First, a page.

Palakkad: Even as Kerala has been witnessing a spurt in narcotic cases, the increase in the involvement of women, especially students aged between 22 and 25, has become a matter of concern.
Most women arrested were part of gangs dealing in psychoactive drug MDMA, known as Ecstasy or Molly in party circles, hashish oil and LSD (Lysergic acid diethylamide) stamps.
The Narcotics Control Bureau and the intelligence wing of the Excise Enforcement wing have found that the majority of women handled MDMA.
The Excise had recently submitted before the high court that there has been an increase in the involvement of women in smuggling drugs. The spurt in their numbers was noticed after the COVID-19 outbreak.
Though women had been involved in smuggling ganja, they were mostly from outside the state and from poor financial backgrounds. However, students pursuing professional courses, and those working in the IT sector were found joining the rackets over the past three years.
Incidentally, the gangs exploit their addiction to mostly MDMA and LSD stamps and make them carriers.
Drugs are available in different forms. Those coming in the form of mascara could be 'safely' smuggled into educational institutions.
One of the three women arrested in the recent Kakkanad drug case has been a teacher. She was found to be retailing MDMA, besides coordinating with various gangs.
As many as 18 young women have been arrested in narcotic cases during the past two years, and the 22-year-old woman from Thiruvananthapuram, arrested at Vandiperiyar in Idukki, was the last in the series of women arrested so far in drug-related cases.
Women as cover
Investigating agencies are viewing vehicles crossing into Kerala through Walayar from Bengaluru with suspicion. There are also 'couples', mostly college students, riding into the State on two-wheelers.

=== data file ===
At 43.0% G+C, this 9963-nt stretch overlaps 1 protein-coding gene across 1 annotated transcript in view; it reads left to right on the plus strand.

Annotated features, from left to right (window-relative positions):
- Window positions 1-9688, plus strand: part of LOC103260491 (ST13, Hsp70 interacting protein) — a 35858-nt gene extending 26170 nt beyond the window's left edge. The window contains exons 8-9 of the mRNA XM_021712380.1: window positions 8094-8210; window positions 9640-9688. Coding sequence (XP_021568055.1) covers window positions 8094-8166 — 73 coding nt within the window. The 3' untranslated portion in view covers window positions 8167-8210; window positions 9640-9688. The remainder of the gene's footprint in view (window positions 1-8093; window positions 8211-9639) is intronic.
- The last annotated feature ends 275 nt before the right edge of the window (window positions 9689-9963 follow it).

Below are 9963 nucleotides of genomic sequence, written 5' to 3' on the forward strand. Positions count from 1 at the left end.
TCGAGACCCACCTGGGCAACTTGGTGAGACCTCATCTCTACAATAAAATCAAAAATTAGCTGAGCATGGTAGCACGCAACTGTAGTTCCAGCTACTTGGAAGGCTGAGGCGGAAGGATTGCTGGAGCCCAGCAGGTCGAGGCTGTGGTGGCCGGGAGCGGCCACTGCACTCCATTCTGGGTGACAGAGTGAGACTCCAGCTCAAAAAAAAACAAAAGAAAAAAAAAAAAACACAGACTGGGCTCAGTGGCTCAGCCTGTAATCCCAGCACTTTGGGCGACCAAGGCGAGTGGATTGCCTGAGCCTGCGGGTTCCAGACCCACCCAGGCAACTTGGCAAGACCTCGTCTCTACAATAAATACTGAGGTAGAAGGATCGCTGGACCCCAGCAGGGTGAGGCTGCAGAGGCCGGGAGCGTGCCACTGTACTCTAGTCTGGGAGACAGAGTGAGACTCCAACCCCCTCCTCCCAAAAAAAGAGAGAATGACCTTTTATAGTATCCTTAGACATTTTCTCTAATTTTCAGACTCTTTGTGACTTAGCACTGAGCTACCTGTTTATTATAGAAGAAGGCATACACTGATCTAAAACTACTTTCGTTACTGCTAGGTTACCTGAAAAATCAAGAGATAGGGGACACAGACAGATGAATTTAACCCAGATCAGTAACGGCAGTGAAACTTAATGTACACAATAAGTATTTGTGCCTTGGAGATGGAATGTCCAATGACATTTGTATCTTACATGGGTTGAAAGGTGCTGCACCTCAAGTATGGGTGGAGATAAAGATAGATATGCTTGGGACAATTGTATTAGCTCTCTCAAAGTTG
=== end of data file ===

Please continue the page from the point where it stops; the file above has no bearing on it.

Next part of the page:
Of the 23 two-wheelers inspected during the past six months, MDMA was found in 14. The banned substances were found hidden in the bags or undergarments of women riding pillion with 'freakens'.
One of the riders caught had two grams of the banned substance in his wallet.
Instances of families travelling together in cars getting involved in peddling are also not rare. It has made authorities beef up the checking of vehicles.
According to the information received by the probe agencies, most women got used to the substance provided by classmates or employees of their colleges. Gradually they get addicted and carry the drug for their use while visiting Kerala.
Most vehicles found ferrying narcotic substances had three 'freakens' and an accompanying woman. Inspection of their social media accounts revealed their links with nationals of African countries.
How women carriers conceal stuff
Agencies have noticed a spurt in women hiding drugs on their person. Often, hiding MDMA and stamps in private parts hamper inspection and confiscation. Five grams of the banned substance was found hidden in the undergarment of a third-year MBBS student from Kollam who was arrested at Chavadi in Coimbatore.
Her family responded with profanities when informed of the arrest, investigators said. They had such unwavering trust in their daughter. Her father and brother, who reached the station, were inconsolable when they realised the facts.
On questioning, the young woman said a friend offered her the substance two years ago to relieve the pressure of long study hours, which often went late into the night. After using it a couple of times, she became addicted to it, and became a courier to procure the substance for her own use.